Suspended physician Edwin Njoku is picking a jury this week in his trial on charges he sexually assaulted a patient at his East Hartford practice – one of several women who have come forward to say they were abused by Njoku. Now, newly available prescription data sheds light on another area of Njoku’s practice: the exceptionally high number of narcotic prescriptions written for his Medicare patients.
Federal data compiled by the investigative news site Pro Publica show that among at least 945 Connecticut internists who wrote Medicare-paid prescriptions in 2010, Njoku ranked No. 1 in the percentage of patients who were prescribed narcotics.
Across the state, internists wrote narcotic prescriptions for 16 percent of their Medicare patients, the data show. With Njoku, the figure was 48 percent – three times the statewide average and nine percentage points higher than his nearest peer.
While cholesterol and blood-pressure pills were generally the medications most frequently dispensed by Connecticut internists, Njoku’s top-prescribed drugs included a number of painkillers and muscle relaxants. For example, oxycodone-acetaminophen, a painkiller associated with significant abuse across the country, was the third most-frequently prescribed drug for Njoku’s 278 Medicare patients. For internists as a whole, the painkiller was the 54th most frequently prescribed drug for Medicare patients.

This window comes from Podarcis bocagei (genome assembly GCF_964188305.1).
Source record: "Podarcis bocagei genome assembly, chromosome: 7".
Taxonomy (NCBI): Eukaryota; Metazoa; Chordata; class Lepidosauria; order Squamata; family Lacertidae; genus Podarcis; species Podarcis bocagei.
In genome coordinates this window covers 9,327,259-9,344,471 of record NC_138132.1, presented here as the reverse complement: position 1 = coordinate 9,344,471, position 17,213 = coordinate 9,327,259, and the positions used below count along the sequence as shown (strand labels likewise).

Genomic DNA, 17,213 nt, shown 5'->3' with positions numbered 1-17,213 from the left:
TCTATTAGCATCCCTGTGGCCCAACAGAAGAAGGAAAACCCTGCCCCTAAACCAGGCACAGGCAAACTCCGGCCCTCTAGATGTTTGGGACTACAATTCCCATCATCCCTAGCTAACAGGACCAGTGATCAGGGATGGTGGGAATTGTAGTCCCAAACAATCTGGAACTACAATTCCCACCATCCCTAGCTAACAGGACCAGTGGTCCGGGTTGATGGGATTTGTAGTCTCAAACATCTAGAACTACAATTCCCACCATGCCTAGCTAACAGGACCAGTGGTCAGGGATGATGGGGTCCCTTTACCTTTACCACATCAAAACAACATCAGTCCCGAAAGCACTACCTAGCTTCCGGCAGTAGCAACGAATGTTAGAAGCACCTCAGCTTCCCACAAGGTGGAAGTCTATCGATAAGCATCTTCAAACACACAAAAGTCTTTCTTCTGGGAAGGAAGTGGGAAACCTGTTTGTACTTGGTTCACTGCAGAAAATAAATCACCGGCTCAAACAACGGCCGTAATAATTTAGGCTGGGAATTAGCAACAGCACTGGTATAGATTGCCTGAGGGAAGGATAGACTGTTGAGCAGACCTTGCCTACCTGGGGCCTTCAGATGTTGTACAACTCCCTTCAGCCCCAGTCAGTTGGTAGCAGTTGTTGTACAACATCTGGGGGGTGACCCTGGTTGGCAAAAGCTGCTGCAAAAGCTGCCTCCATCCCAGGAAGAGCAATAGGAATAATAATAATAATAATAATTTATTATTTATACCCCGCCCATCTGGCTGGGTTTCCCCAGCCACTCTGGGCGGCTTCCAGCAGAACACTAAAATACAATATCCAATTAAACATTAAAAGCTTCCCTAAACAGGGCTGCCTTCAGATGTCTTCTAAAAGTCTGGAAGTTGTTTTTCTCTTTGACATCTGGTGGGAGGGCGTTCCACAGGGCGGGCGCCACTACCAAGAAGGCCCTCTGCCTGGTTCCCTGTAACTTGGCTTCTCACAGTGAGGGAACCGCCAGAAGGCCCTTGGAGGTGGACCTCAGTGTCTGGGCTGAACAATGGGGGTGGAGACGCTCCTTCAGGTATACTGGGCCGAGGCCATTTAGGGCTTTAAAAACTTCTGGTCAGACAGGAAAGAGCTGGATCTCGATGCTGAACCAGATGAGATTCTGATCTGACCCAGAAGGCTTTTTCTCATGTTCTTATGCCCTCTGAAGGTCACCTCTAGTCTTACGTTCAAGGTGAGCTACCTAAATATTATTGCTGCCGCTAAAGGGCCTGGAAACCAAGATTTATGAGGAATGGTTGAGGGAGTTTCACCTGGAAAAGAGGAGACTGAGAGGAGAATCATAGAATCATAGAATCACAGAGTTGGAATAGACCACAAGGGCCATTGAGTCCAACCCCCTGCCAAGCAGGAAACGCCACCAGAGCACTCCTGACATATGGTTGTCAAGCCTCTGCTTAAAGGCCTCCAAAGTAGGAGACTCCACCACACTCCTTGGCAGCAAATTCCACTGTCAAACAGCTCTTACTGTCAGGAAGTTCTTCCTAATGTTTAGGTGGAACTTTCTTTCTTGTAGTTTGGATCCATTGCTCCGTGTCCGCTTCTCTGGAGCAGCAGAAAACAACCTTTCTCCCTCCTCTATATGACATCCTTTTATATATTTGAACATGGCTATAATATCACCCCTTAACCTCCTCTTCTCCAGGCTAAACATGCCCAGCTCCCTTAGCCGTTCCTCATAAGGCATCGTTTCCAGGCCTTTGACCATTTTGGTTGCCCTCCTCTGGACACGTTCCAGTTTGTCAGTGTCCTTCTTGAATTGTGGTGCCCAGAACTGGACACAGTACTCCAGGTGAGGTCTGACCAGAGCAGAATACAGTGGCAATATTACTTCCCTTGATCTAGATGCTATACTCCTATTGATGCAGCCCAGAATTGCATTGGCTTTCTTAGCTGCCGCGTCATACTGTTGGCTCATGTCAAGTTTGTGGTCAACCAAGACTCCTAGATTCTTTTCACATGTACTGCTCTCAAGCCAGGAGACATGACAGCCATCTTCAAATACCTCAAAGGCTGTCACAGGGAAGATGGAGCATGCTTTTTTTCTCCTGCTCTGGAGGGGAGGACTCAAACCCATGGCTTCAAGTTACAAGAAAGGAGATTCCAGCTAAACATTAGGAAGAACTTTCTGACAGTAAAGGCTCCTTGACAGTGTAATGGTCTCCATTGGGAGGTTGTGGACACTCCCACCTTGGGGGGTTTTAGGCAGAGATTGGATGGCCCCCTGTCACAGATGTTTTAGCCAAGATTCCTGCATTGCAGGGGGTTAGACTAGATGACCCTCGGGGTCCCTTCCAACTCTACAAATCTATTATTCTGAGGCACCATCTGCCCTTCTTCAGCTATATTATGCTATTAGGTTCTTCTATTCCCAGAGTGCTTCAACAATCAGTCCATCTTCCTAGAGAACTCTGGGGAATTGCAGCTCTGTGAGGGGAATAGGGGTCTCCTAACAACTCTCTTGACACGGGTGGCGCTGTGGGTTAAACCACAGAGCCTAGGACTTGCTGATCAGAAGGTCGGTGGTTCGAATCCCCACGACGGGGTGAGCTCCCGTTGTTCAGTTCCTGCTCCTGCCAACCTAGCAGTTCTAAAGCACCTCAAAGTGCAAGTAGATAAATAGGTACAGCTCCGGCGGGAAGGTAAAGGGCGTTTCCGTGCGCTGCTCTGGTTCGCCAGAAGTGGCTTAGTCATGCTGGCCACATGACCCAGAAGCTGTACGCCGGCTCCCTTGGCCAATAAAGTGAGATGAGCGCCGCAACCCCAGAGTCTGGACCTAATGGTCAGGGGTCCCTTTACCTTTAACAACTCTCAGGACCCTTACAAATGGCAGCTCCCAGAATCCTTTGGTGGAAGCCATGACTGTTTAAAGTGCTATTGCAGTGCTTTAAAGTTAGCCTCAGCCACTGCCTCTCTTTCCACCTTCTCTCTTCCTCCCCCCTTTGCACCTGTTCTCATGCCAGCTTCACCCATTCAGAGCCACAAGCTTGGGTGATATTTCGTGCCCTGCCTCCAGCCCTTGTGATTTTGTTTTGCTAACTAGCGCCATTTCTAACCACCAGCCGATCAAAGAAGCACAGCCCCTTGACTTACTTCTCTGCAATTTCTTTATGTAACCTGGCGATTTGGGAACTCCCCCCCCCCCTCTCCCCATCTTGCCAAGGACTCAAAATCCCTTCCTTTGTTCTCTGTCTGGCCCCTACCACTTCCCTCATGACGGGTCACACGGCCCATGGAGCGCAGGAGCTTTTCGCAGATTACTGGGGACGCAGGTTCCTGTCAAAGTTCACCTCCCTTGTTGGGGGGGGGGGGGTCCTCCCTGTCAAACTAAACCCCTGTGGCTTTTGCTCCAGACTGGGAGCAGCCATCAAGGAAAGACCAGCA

Njoku’s attorney, Norman Pattis, said that without reviewing the data, he and his client could not comment on Njoku’s prescribing patterns.
Painkillers paid for with Medicare dollars feature in at least one allegation against Njoku. In a lawsuit filed in February 2012, a patient alleges that Njoku gave her anti-depressants and painkillers, including Oxycodone, so she would “become reliant upon his services when he knew (or should have known) that such should not be combined and that such are addictive in nature,” according to the civil complaint.
The data collected by Pro Publica includes only prescriptions written for patients participating in the Medicare’s prescription drug program, and it is unclear if those patients composed a significant portion of Njoku’s practice. But the data do show that the demographic makeup of Njoku’s Medicare patients was unusual. Medicare primarily pays health care costs for elderly patients, but also serves those who are disabled. Across the state, 83 percent of internists’s Medicare patients were over 65. But for Njoku, the figure was 41 percent, meaning most of his Medicare patients were not elderly.
Pattis declined comment on that anomaly as well.
Njoku, 53, was first arrested in January 2012 and charged with sexually assaulting three women during office visits. Four months later, he was arrested again and accused of sexually assaulting three more women. Njoku also faces larceny charges for allegedly billing Medicaid for an office visit during which a patient said she was sexually assaulted.